Nonetheless verbal scores on the standardized tests taken by 17-year-olds may be the closest thing we have to a crystal ball or a canary in a coal mine. Some firm correlations of life chances with verbal skills have been established over many years of research on the large data sets of the National Longitudinal Study of Youth. Verbal scores of 17-year-olds predict the students’ future and our collective future. An ability to read, write, speak and listen competently correlates with a students’ capacity to learn new things readily, to communicate with others, and to work at a job effectively. It predicts their future income levels. As the verbal competency of each new generation declines or stagnates, so too will our general economic effectiveness. The single most urgent need of our schools is to raise our children’s verbal scores.

The lesson is a simple one for education reform: the administrative structure of a school, and the heroic abilities of the individual teacher, important as they are, matter less than whether a child gradually gains a critical mass of enabling knowledge over thirteen years of schooling. The key to verbal competence is a broad base of knowledge. The best-intentioned reform efforts will not succeed—cannot succeed—without a commitment to ensuring that all children receive such enabling knowledge from the first days of school.

Same SAT, Different Day

by Robert Pondiscio
September 15th, 2011

Still blaming poor SAT scores on test-takers?

SAT reading scores for 2011 high schools grads fell to their lowest point in history. The College Board attributes the decline “to the increasing diversity of the students taking the test,” notes the New York Times. But that argument was effectively dismissed by E. D. Hirsch when scores were announced last year.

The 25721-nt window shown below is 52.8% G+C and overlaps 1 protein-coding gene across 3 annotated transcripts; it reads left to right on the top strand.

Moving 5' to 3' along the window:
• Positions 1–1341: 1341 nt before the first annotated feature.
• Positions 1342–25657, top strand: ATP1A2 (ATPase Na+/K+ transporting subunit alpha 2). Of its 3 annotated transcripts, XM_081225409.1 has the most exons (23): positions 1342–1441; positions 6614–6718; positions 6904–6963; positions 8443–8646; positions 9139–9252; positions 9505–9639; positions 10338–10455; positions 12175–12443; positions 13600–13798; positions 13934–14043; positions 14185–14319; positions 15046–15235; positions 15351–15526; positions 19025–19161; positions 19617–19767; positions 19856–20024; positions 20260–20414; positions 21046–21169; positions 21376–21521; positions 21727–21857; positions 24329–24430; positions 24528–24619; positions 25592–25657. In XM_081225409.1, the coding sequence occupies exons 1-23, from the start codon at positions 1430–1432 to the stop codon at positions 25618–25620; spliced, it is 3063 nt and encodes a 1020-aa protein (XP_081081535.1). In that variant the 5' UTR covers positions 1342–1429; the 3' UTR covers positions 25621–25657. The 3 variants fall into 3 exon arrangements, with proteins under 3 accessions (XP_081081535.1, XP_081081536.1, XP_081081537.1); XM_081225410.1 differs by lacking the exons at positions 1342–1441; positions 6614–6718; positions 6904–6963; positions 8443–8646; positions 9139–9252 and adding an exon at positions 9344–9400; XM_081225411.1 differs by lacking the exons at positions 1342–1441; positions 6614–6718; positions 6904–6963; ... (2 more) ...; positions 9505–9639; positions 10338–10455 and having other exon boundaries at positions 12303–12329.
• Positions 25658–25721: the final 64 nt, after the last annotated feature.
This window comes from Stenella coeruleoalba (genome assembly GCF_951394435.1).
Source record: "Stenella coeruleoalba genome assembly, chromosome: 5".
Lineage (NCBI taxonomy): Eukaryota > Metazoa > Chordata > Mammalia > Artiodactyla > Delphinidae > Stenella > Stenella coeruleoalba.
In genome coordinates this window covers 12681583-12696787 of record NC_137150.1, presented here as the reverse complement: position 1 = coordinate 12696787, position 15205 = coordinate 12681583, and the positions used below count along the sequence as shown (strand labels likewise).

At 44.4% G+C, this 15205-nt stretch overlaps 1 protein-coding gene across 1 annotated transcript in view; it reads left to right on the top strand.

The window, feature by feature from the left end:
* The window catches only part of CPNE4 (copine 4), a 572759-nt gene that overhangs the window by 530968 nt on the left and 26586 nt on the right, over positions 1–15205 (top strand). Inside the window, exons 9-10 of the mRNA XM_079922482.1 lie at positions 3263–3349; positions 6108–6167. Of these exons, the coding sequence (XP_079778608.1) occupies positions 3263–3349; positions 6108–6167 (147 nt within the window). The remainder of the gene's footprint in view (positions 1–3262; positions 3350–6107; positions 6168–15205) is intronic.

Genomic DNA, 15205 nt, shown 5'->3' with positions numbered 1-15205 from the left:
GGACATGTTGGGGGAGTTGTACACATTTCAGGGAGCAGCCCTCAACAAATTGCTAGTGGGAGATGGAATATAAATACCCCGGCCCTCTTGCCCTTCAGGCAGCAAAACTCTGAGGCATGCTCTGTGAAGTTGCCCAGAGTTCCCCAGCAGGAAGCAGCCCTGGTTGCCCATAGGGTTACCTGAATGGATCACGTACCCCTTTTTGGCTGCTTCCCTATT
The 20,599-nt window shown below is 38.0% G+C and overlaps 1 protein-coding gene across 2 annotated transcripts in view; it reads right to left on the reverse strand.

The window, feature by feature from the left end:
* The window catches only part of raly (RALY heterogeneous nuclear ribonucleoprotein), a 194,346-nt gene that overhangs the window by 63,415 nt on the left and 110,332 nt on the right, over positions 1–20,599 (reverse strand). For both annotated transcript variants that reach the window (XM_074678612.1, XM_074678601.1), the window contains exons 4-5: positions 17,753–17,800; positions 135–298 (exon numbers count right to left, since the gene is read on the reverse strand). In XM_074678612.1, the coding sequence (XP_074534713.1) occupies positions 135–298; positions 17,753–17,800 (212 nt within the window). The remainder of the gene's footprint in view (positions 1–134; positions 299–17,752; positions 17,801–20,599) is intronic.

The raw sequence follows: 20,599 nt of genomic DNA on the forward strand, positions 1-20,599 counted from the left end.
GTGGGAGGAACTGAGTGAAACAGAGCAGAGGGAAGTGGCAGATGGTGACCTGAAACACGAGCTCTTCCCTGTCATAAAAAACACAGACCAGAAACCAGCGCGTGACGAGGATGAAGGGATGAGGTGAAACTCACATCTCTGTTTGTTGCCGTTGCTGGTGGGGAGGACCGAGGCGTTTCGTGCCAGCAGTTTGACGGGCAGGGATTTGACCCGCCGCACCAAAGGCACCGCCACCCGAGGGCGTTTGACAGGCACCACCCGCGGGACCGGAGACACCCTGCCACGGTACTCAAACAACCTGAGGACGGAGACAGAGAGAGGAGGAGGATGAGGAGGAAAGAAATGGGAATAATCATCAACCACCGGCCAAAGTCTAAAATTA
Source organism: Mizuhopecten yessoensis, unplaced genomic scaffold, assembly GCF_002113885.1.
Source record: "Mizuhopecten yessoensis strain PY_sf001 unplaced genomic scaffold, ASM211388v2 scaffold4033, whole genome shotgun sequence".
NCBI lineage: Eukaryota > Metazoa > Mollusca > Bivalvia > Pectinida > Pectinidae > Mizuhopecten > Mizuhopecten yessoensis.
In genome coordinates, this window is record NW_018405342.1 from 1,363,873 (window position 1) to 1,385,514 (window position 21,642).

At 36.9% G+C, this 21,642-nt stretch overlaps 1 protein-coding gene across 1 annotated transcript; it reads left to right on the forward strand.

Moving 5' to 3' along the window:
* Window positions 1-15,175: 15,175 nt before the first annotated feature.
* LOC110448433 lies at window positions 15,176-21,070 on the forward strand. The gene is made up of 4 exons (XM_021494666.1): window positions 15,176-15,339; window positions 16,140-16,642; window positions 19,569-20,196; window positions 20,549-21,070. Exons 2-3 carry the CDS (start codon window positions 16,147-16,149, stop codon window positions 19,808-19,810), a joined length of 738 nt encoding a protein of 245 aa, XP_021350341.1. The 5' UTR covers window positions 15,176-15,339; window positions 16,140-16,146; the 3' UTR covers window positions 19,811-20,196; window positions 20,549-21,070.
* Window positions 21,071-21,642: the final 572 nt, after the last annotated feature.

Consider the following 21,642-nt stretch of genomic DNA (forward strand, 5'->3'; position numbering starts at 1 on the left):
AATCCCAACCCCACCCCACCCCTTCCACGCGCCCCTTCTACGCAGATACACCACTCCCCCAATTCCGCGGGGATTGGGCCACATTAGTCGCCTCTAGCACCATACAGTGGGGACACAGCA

“The standard explanation is that our test scores have declined chiefly because of a demographic broadening of the test-taking base. This claim ignores compelling contrary evidence. During the period of the big drop, from 1965 to 1980, verbal scores in the state of Iowa – 98 percent white and middle class – dropped with similar sharpness.

What changed, Hirsch noted, had less to do with the demographics of the test-takers “than the anti-intellectual ideas that fully took over first teacher-training schools and then the teachers and administrators they trained. The result was a retreat from a knowledge-based elementary curriculum — as researchers have shown by analyzing the severe watering down of American school books in the period 1950-to the present. The decline of the elementary curriculum coincided with our sharp decline in verbal ability and test scores.”

A sloppy workman blames his tools.   Or in this case, test-takers.

Kudos to Diana Senechal!

by Robert Pondiscio
September 14th, 2011

Diana Senechal, whose frequent contributions and comments enliven this blog has been named the 2011 recipient of the Hiett Prize in the Humanities. The award from the Dallas Institute of Humanities and Culture recognizes an “emerging leader in the humanities” and will be presented to Diana on October 26 at the Dallas Institute. The Institute’s announcement reads: